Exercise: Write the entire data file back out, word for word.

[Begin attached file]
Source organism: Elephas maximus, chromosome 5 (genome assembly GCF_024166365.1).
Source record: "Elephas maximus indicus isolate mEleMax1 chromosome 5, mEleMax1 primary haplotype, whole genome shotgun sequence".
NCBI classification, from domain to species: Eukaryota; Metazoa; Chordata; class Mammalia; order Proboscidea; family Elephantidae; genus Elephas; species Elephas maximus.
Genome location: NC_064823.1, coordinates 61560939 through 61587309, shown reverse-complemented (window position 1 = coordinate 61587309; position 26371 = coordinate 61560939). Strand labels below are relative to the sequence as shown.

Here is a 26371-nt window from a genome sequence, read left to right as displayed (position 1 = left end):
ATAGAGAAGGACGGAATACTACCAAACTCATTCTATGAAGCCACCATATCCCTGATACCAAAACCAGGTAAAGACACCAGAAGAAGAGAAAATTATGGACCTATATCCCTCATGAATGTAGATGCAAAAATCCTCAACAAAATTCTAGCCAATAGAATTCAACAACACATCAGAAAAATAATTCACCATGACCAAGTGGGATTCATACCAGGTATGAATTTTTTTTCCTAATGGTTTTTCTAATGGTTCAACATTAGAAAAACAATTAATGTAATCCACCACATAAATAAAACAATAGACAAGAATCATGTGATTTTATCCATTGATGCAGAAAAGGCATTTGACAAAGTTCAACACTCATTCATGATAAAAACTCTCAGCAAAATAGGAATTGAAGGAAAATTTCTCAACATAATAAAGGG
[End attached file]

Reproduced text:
Source organism: Elephas maximus, chromosome 5 (genome assembly GCF_024166365.1).
Source record: "Elephas maximus indicus isolate mEleMax1 chromosome 5, mEleMax1 primary haplotype, whole genome shotgun sequence".
NCBI classification, from domain to species: Eukaryota; Metazoa; Chordata; class Mammalia; order Proboscidea; family Elephantidae; genus Elephas; species Elephas maximus.
Genome location: NC_064823.1, coordinates 61560939 through 61587309, shown reverse-complemented (window position 1 = coordinate 61587309; position 26371 = coordinate 61560939). Strand labels below are relative to the sequence as shown.

Here is a 26371-nt window from a genome sequence, read left to right as displayed (position 1 = left end):
ATAGAGAAGGACGGAATACTACCAAACTCATTCTATGAAGCCACCATATCCCTGATACCAAAACCAGGTAAAGACACCAGAAGAAGAGAAAATTATGGACCTATATCCCTCATGAATGTAGATGCAAAAATCCTCAACAAAATTCTAGCCAATAGAATTCAACAACACATCAGAAAAATAATTCACCATGACCAAGTGGGATTCATACCAGGTATGAATTTTTTTTCCTAATGGTTTTTCTAATGGTTCAACATTAGAAAAACAATTAATGTAATCCACCACATAAATAAAACAATAGACAAGAATCATGTGATTTTATCCATTGATGCAGAAAAGGCATTTGACAAAGTTCAACACTCATTCATGATAAAAACTCTCAGCAAAATAGGAATTGAAGGAAAATTTCTCAACATAATAAAGGG